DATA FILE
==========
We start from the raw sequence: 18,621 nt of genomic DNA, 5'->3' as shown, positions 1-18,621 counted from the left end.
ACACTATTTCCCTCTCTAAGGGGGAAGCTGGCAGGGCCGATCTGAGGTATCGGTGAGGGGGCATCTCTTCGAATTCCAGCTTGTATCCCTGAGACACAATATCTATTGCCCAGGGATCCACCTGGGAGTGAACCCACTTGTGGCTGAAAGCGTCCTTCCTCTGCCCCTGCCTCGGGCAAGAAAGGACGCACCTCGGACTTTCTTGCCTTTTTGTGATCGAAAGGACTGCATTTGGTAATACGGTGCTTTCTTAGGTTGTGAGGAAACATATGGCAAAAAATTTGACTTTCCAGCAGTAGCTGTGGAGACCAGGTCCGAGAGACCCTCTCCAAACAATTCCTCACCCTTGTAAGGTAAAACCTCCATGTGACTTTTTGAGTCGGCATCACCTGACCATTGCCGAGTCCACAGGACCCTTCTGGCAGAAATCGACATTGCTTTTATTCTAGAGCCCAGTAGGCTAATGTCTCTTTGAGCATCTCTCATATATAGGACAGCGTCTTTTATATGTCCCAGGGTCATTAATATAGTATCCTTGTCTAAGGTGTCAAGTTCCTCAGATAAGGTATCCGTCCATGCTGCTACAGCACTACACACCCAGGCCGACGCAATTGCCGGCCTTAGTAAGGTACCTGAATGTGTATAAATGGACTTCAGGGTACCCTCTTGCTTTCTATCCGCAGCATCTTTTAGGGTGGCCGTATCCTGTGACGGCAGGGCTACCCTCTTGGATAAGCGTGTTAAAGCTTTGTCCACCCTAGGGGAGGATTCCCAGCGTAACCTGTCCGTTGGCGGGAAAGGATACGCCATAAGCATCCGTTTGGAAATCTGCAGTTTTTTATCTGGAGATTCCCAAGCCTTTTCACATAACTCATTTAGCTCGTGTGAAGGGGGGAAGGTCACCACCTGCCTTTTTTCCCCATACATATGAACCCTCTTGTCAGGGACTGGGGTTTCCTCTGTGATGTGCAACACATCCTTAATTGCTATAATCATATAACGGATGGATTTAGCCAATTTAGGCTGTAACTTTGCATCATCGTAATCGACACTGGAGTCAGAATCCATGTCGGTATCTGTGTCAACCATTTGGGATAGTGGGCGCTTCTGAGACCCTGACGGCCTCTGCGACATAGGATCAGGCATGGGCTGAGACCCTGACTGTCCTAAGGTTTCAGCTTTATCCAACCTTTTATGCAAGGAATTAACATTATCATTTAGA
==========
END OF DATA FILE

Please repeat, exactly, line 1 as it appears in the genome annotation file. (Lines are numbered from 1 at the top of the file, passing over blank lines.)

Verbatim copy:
We start from the raw sequence: 18,621 nt of genomic DNA, 5'->3' as shown, positions 1-18,621 counted from the left end.